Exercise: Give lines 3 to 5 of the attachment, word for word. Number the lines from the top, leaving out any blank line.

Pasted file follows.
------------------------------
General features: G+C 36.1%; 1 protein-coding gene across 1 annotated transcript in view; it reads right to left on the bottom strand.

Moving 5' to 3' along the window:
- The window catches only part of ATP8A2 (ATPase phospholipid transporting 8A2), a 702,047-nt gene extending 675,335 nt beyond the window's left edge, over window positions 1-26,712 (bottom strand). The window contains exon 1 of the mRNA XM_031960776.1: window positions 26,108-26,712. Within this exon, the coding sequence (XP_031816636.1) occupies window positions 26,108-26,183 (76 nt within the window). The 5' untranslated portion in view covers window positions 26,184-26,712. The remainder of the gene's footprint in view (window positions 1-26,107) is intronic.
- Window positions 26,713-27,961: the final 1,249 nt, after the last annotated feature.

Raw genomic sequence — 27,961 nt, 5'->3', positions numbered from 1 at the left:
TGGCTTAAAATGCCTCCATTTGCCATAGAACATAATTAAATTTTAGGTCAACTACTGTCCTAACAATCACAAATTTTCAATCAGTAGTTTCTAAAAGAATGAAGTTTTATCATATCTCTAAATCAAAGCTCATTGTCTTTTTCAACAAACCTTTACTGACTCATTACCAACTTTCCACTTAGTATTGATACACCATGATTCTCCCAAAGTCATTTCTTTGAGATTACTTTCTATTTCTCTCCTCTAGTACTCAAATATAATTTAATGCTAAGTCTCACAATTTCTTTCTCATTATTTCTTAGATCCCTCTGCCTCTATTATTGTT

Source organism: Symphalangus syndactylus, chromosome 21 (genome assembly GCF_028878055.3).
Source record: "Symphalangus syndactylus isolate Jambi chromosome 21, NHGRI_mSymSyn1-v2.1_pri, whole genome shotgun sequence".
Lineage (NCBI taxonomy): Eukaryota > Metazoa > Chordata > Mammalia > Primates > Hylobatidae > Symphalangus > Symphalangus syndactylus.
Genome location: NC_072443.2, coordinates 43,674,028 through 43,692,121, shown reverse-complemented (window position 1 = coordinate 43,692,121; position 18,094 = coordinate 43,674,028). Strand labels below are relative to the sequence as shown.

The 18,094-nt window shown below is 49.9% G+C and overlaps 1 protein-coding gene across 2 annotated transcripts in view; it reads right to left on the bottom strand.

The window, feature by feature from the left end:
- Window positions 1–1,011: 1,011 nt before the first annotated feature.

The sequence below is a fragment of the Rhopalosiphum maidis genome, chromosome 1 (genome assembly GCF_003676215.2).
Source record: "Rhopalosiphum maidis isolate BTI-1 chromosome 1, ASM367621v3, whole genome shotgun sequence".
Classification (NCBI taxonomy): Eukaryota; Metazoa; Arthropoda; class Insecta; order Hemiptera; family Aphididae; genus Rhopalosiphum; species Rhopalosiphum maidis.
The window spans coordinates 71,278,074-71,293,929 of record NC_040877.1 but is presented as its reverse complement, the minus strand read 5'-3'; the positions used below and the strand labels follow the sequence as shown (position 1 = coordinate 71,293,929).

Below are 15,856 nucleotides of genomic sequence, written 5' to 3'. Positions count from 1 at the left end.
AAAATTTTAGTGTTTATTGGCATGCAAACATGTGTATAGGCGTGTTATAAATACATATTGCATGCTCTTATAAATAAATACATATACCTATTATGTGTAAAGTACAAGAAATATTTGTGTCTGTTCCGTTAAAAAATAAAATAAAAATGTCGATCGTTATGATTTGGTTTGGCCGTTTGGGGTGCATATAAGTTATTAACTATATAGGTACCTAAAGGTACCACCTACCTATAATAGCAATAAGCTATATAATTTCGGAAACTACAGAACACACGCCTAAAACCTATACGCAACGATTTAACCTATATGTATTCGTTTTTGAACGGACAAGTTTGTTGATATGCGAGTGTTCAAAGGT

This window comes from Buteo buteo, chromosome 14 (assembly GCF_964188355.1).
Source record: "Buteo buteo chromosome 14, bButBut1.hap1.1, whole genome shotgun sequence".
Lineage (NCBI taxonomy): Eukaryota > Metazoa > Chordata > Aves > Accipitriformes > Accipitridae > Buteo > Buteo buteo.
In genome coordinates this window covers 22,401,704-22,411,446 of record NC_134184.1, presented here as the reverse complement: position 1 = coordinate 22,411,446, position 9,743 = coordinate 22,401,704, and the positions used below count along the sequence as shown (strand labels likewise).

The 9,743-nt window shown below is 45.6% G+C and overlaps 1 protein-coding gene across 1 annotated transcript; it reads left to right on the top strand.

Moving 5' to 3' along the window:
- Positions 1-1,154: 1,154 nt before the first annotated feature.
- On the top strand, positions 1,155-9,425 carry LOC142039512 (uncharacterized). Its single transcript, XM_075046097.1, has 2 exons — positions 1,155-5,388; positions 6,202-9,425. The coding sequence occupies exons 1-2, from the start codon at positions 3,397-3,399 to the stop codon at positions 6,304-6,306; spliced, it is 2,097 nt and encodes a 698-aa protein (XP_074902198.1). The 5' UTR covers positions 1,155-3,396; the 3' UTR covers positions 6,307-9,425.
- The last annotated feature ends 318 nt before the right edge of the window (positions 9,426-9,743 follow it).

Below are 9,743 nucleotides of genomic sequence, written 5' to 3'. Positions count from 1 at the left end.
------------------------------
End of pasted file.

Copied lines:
- The window catches only part of ATP8A2 (ATPase phospholipid transporting 8A2), a 702,047-nt gene extending 675,335 nt beyond the window's left edge, over window positions 1-26,712 (bottom strand). The window contains exon 1 of the mRNA XM_031960776.1: window positions 26,108-26,712. Within this exon, the coding sequence (XP_031816636.1) occupies window positions 26,108-26,183 (76 nt within the window). The 5' untranslated portion in view covers window positions 26,184-26,712. The remainder of the gene's footprint in view (window positions 1-26,107) is intronic.
- Window positions 26,713-27,961: the final 1,249 nt, after the last annotated feature.

Raw genomic sequence — 27,961 nt, 5'->3', positions numbered from 1 at the left: